[06][07][04][04][06][01][02][02][01]
Next, lets encode the data value, which is 5. From the definition statement we get a byte sequence of:
[05]
BER encodes Ubyte as an integer using the most significant bit as a sign bit. INTEGER has a type code of [02].
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Our object value with a type of [02] and a length of [01] would become:
[02][01][05]
The combined byte sequence for {Object ID} and {Object Value} using STMP is:
{[06][07][04][04][06][01][02][02][01] }{ [02][01][05] }
PER is a subset of BER and can only be used with dynamic objects. Since both the manager and the agent know
which objects are defined in the dynamic object, no object identifier is required. Also, the data type is known, so
the type field of the TLV is not encoded. For fixed-length objects, length is known and is also not encoded. Using
PER, the dynamic object could be read with one byte in the message, and the reply would only have a one byte
value.
Example 3 examined only two data types that can be encoded with BER. BER contains encoding rules for all
ASN.1 types and contains several optional methods for encoding, so that the same data could be encoded in more
than one way. NTCIP limits some of the data types allowed to somewhat simplify encoding. See the STMF
document for more information.
THE NTCIP AND THE ISO SEVEN-LAYER MODEL
The various NTCIP profiles define each of the seven layers differently: for example, Class C is designed to support
file transfers. File transfers are supported by adding Internet File Transfer Protocol (FTP) to the application layer.
Since FTP requires virtual connections, the transport layer is based on Transmission Control Protocol (TCP).
These two changes add the file transfer function to NTCIP by changing two layers in the existing Class A profile
definition.
The Application Layer - Using STMF
We have created an object using ASN.1, placed it in a tree structure, gave it a real value, and finally encoded the
object and its value using BER. To transport the object from one device to another will require some sort of
protocol. NTCIP uses STMP for this purpose. STMP is a modified version of the SNMP standard used on the
Internet. STMP adds 13 dynamically defined objects. The dynamic objects are defined at run time and can contain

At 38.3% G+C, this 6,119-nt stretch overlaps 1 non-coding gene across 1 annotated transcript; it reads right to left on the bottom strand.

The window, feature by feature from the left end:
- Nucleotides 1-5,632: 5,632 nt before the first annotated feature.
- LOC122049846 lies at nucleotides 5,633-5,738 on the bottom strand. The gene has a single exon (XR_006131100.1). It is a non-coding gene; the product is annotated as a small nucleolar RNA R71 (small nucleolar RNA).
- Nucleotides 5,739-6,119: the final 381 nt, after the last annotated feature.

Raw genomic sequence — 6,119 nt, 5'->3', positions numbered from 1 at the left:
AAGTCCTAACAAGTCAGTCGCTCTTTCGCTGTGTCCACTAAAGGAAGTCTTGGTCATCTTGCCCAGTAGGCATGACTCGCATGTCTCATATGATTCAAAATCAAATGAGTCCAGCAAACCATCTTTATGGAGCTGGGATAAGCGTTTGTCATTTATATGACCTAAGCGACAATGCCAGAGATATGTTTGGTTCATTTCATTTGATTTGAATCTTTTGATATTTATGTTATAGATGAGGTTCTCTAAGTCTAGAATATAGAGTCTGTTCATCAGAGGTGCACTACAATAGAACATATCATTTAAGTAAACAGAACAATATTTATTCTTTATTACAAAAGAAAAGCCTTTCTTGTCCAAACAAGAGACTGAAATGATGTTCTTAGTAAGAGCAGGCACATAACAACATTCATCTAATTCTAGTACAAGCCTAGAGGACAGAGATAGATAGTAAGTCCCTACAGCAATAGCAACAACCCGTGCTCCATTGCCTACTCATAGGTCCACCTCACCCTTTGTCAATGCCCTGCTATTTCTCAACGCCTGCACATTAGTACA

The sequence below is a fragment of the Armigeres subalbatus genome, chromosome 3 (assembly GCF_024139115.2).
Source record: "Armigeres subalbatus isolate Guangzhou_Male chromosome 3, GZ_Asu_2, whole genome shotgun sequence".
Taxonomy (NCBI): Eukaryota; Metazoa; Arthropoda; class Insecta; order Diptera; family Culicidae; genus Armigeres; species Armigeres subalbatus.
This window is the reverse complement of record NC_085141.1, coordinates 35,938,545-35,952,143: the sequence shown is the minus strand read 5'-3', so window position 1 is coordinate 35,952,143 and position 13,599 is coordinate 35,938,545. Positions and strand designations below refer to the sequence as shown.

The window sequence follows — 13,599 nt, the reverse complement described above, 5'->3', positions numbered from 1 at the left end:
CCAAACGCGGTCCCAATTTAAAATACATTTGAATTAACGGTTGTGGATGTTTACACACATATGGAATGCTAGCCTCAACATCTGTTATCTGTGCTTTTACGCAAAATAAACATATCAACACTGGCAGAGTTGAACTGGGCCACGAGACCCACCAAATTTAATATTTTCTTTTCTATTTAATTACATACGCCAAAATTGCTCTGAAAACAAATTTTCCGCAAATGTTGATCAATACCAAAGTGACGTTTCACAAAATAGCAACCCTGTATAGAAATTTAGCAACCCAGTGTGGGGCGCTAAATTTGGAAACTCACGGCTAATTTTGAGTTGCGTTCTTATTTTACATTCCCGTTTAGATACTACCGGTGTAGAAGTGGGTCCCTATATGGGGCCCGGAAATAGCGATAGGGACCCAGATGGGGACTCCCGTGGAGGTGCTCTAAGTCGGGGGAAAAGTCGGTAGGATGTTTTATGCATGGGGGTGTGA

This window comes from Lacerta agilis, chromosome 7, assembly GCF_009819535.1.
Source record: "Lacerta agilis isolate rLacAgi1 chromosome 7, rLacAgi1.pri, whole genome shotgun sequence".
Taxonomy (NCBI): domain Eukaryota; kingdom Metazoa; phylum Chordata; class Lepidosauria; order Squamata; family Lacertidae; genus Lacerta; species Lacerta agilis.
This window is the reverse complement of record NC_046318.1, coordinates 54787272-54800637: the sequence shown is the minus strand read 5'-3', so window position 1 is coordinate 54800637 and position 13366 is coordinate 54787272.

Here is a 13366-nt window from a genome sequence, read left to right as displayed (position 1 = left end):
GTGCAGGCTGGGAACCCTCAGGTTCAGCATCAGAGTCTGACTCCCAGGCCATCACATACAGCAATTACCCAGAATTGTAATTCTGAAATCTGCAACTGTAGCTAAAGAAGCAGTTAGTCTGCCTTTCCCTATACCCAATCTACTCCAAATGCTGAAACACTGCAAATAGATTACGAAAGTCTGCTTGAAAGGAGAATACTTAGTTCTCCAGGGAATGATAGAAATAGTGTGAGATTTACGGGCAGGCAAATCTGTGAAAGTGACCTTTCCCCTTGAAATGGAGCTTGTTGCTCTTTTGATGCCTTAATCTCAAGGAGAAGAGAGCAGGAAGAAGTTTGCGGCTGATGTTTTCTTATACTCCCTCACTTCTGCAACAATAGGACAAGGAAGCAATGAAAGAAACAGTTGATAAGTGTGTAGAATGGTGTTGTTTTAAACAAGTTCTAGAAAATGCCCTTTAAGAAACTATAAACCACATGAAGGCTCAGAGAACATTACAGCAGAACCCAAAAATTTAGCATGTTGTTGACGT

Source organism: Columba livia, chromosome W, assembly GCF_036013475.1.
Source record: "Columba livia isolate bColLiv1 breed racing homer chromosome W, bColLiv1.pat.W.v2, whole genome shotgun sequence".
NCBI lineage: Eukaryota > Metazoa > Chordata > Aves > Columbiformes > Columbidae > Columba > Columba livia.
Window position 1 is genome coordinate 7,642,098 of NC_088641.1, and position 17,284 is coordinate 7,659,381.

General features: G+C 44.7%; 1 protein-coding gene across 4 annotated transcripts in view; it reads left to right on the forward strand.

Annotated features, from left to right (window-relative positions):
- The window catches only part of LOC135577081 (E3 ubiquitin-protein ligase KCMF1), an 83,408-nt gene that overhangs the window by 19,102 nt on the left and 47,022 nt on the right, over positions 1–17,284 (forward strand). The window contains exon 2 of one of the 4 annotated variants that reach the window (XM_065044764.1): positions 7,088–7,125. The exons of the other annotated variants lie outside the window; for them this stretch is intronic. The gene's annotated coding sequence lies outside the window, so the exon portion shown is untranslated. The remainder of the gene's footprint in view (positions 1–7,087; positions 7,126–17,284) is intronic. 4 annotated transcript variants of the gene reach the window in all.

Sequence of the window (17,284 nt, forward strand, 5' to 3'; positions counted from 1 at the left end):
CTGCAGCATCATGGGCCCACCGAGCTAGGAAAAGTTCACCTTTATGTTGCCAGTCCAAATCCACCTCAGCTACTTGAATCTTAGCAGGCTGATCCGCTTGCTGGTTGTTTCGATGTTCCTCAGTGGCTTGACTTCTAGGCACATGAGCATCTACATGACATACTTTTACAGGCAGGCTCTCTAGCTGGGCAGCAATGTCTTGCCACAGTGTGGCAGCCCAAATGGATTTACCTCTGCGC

any of the objects in an agent’s MIB. The benefit is that the object identifiers and type codes need only be
transmitted once. Example 3 showed that object identifiers present a lot of overhead bytes. Using dynamic objects
and PER, the example object data could have been transmitted in just one byte for the application layer.
STMP uses a get/set/trap paradigm. The table below lists the STMP message types, purposes and originators. The
managing application initiates all communications by sending a request. The is commonly referred to as polling.
If required, the agent will send an acknowledgment depending on the request type.
TABLE 3.3
Message Type
Get Request
STMP MESSAGE TYPE, PURPOSE, AND ORIGINATOR
Purpose
Contains a list of objects, the agent is to return the
values
Originator
Management
Application
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Set Request
Set Request - No Reply
Get Response
Set Response
Trap Response
Get Error Response
Set Error Response
Contains a list of objects and values, the agent is to set
the values in its MIB per this message
Contains a list of objects and values, the agent is to set
the values in its MIB per this message
Agent response to a Get request
Agent response to a Set request
Agent response if a Trap condition is met.
Agent indicates that there was an error in the request
Agent indicates that there was an error
Management
Application
Management
Application
Agent Application
Agent Application
Agent Application
Agent Application
Agent Application
All STMP messages begin with an octet that identifies the protocol data unit (PDU) format, message type, and
object identifier. Error responses also contain an octet error code and an octet index. Refer to the NEMA NTCIP
STMF documents for a description or the possible error codes.
TABLE 3.4
Bit
7
6-4
Contents
PDU Format
0
1
Message Type
000
001
010
011
100
101
110
111
3-0
Object ID
0000
0001-1101
1110
1111
STMP MESSAGE BIT, CONTENTS AND DESCRIPTION
Description
Reserved (not STMP)
Standard STMP format
This value indicates that a Get request is contained in the packet.
This value indicates that a Set request is contained in the packet.
This value indicates that a Set request requiring no reply is contained in the